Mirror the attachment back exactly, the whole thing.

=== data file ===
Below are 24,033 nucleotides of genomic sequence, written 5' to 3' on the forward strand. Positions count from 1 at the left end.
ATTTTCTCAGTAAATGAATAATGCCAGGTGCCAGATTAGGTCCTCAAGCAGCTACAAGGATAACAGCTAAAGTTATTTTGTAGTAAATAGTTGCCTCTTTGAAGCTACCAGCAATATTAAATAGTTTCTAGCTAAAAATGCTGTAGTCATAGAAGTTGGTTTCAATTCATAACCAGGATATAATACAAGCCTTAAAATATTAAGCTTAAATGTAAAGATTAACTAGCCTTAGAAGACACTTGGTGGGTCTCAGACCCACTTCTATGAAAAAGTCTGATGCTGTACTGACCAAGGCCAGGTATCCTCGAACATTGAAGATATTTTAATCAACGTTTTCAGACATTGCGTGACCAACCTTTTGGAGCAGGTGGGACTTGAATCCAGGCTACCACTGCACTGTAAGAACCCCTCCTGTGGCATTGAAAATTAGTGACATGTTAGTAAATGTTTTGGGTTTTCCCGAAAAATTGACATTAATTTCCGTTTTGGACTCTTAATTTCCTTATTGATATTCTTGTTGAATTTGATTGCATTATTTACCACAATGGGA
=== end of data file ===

Below are 24,033 nucleotides of genomic sequence, written 5' to 3' on the forward strand. Positions count from 1 at the left end.
ATTTTCTCAGTAAATGAATAATGCCAGGTGCCAGATTAGGTCCTCAAGCAGCTACAAGGATAACAGCTAAAGTTATTTTGTAGTAAATAGTTGCCTCTTTGAAGCTACCAGCAATATTAAATAGTTTCTAGCTAAAAATGCTGTAGTCATAGAAGTTGGTTTCAATTCATAACCAGGATATAATACAAGCCTTAAAATATTAAGCTTAAATGTAAAGATTAACTAGCCTTAGAAGACACTTGGTGGGTCTCAGACCCACTTCTATGAAAAAGTCTGATGCTGTACTGACCAAGGCCAGGTATCCTCGAACATTGAAGATATTTTAATCAACGTTTTCAGACATTGCGTGACCAACCTTTTGGAGCAGGTGGGACTTGAATCCAGGCTACCACTGCACTGTAAGAACCCCTCCTGTGGCATTGAAAATTAGTGACATGTTAGTAAATGTTTTGGGTTTTCCCGAAAAATTGACATTAATTTCCGTTTTGGACTCTTAATTTCCTTATTGATATTCTTGTTGAATTTGATTGCATTATTTACCACAATGGGA